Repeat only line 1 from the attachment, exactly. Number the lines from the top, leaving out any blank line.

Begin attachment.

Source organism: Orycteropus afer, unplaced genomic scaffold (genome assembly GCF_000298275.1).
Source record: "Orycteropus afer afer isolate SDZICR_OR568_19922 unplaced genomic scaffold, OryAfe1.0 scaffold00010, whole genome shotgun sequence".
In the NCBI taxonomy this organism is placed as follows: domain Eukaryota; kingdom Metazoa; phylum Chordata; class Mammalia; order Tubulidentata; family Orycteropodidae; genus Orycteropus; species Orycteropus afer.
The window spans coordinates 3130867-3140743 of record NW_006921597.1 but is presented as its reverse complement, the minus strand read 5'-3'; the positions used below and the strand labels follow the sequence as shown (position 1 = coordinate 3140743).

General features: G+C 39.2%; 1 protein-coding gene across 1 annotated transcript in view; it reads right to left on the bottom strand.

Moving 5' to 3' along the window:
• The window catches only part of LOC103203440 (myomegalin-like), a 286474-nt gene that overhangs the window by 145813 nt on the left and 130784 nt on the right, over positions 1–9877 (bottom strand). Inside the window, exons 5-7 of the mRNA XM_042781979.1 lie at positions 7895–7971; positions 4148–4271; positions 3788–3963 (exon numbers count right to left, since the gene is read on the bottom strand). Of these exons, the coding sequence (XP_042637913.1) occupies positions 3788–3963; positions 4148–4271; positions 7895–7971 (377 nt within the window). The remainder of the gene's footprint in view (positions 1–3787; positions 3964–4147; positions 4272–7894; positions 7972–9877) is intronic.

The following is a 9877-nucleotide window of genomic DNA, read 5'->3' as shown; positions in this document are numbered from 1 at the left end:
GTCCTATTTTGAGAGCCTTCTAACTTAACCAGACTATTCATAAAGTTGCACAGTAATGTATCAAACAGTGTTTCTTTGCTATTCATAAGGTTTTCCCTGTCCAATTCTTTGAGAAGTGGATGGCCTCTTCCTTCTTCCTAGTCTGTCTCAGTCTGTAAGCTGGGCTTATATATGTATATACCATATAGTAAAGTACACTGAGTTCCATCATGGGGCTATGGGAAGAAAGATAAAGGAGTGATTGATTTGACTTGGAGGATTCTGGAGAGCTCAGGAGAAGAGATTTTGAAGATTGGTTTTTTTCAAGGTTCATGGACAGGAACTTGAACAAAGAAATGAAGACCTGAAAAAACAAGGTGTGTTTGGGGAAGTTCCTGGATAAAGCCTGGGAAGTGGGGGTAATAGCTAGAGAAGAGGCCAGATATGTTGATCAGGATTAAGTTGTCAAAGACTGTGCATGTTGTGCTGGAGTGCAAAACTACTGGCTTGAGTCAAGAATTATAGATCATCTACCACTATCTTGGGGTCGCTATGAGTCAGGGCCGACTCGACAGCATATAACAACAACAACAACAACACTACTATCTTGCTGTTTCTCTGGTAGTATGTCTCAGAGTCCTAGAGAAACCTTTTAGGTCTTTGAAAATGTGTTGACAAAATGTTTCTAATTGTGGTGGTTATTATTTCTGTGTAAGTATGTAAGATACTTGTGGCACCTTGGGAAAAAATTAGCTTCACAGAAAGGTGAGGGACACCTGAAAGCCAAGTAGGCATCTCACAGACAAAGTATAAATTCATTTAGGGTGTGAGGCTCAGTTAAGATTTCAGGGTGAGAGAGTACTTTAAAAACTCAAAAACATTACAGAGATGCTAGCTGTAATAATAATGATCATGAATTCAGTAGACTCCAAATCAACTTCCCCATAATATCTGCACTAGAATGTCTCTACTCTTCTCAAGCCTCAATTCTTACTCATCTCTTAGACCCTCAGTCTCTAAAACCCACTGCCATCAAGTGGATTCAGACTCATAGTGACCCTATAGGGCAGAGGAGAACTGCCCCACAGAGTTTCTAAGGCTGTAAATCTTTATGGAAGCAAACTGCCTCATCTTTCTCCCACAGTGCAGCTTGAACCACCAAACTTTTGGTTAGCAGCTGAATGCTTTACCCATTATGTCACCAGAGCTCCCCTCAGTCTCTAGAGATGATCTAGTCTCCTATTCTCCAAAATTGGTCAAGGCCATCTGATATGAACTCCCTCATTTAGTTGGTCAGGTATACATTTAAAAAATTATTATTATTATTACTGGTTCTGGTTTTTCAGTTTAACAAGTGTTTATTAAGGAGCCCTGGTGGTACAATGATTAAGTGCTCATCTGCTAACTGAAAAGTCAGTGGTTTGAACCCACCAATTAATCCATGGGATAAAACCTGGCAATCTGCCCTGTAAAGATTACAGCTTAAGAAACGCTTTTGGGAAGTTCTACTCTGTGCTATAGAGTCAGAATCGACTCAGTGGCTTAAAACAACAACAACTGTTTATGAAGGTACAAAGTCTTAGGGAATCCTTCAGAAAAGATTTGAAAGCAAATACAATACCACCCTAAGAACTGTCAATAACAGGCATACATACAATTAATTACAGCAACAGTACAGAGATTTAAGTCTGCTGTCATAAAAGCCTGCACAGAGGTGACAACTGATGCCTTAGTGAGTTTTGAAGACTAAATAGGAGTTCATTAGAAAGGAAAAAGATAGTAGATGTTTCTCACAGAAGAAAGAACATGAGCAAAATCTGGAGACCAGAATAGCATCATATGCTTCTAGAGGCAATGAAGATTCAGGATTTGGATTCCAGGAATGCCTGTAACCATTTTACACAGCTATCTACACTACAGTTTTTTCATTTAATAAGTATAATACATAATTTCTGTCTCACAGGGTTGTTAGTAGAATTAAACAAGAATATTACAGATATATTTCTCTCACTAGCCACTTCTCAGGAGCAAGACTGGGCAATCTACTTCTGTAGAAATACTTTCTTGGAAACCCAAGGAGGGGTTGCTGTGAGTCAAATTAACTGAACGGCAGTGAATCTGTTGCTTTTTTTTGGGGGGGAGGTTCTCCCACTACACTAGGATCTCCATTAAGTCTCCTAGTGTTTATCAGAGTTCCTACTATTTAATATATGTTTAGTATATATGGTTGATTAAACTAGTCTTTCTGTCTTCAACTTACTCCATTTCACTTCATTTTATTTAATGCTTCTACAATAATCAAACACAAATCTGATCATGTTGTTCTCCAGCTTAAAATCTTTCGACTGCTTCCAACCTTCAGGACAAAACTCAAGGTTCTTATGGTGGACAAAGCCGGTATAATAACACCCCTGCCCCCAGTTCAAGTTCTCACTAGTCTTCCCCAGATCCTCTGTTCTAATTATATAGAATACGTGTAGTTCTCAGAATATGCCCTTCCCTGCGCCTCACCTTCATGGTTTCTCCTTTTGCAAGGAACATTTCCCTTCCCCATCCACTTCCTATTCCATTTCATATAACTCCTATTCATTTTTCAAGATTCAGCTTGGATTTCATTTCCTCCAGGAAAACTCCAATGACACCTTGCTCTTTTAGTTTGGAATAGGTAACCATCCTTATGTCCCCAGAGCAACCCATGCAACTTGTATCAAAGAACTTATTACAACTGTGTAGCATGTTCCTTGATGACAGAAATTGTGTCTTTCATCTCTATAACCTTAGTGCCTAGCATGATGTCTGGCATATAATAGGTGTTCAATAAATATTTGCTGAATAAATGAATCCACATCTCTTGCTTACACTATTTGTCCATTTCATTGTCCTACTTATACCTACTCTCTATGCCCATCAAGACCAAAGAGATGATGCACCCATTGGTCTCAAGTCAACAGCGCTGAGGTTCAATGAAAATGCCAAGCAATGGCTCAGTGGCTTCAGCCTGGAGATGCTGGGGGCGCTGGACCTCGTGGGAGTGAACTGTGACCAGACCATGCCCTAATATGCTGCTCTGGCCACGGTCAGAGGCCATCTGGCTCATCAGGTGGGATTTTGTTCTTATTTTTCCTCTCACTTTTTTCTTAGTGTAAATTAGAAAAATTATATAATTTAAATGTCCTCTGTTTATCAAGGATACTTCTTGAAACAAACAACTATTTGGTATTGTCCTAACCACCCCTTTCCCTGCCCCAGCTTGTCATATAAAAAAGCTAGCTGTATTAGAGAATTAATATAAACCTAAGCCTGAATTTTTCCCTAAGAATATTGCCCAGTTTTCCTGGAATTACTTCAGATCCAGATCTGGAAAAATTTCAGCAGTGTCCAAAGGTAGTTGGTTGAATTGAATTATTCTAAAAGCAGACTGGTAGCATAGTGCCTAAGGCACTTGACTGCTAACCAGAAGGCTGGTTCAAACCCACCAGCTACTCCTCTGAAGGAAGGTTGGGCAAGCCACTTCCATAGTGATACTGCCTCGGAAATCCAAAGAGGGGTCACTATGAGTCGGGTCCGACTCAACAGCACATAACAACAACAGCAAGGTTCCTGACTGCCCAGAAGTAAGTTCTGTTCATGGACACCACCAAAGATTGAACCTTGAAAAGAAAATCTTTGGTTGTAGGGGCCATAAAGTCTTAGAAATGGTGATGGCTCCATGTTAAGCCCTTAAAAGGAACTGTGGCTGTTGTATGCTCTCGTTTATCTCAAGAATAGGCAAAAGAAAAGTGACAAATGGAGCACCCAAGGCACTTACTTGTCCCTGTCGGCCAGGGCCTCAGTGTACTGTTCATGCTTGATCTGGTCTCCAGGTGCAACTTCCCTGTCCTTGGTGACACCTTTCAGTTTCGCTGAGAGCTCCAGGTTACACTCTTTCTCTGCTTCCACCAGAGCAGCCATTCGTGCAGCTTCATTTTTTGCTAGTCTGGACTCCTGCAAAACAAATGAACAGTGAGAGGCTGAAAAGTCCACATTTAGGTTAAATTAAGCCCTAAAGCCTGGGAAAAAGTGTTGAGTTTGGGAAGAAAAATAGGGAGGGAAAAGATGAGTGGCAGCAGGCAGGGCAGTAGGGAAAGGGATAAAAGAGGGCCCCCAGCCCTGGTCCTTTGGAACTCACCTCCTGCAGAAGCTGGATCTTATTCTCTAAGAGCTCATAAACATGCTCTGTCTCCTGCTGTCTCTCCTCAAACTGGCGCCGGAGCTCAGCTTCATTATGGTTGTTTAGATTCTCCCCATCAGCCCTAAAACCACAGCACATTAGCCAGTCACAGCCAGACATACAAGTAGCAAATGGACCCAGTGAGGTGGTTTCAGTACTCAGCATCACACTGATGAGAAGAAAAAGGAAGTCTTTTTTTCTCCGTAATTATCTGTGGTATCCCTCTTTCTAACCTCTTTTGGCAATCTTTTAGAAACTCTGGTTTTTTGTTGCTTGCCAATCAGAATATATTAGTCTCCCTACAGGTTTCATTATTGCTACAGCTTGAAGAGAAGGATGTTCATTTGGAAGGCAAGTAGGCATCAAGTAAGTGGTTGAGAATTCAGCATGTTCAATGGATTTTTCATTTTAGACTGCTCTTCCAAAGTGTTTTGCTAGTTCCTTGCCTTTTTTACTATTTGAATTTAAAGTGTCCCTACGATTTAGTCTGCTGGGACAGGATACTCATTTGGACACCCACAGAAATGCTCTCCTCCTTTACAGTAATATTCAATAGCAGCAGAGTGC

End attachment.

Source organism: Orycteropus afer, unplaced genomic scaffold (genome assembly GCF_000298275.1).